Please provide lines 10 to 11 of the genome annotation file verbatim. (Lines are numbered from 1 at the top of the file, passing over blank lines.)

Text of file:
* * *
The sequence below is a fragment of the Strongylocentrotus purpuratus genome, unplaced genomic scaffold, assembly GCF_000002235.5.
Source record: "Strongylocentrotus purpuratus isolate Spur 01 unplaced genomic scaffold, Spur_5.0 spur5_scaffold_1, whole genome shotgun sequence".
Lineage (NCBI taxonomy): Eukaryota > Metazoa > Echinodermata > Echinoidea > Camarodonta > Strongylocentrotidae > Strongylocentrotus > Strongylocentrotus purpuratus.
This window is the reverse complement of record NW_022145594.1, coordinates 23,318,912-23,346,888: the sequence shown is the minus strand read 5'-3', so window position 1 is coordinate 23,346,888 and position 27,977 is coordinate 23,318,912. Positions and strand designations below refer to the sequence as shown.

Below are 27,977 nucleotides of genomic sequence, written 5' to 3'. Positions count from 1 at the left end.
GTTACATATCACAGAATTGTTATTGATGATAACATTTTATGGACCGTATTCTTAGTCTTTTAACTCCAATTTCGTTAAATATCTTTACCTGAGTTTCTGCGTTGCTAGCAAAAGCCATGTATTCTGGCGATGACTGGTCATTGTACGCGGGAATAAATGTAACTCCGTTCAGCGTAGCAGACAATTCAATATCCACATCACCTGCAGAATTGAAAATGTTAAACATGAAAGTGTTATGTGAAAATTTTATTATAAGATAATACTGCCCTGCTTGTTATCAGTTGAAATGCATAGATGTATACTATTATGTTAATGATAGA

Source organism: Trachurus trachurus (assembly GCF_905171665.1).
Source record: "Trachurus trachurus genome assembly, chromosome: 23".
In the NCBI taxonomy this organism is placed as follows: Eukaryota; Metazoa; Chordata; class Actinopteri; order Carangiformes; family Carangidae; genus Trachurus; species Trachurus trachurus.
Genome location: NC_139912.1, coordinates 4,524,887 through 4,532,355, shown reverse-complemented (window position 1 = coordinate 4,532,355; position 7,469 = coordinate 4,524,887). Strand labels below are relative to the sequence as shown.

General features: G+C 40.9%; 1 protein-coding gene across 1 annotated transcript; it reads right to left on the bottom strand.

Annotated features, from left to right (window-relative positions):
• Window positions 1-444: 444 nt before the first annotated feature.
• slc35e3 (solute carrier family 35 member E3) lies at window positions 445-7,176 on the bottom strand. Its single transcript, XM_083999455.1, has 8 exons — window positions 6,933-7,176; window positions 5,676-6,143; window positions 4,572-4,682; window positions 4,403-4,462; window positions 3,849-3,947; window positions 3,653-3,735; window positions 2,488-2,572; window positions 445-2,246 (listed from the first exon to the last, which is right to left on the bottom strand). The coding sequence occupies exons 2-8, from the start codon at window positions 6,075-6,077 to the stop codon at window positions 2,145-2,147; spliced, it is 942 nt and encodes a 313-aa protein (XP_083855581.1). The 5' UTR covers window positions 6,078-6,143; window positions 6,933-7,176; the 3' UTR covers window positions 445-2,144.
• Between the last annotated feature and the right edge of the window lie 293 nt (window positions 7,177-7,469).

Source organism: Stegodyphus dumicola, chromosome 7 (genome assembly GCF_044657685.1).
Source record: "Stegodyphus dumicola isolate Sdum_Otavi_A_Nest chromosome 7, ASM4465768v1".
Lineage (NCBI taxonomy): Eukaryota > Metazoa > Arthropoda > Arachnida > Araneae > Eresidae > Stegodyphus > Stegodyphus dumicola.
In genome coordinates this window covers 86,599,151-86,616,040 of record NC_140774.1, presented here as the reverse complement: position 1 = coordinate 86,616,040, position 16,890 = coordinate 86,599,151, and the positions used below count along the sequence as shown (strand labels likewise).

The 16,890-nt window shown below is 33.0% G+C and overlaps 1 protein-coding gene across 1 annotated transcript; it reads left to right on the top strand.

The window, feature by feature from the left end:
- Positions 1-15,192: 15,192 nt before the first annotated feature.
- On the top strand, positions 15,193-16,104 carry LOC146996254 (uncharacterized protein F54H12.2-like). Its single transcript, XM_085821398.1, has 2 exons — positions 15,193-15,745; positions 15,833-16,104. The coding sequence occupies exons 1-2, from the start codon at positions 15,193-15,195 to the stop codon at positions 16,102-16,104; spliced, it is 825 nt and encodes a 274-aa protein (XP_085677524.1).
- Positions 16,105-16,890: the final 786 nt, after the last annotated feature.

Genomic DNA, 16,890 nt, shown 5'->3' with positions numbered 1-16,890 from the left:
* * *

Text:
Genome location: NC_139912.1, coordinates 4,524,887 through 4,532,355, shown reverse-complemented (window position 1 = coordinate 4,532,355; position 7,469 = coordinate 4,524,887). Strand labels below are relative to the sequence as shown.

General features: G+C 40.9%; 1 protein-coding gene across 1 annotated transcript; it reads right to left on the bottom strand.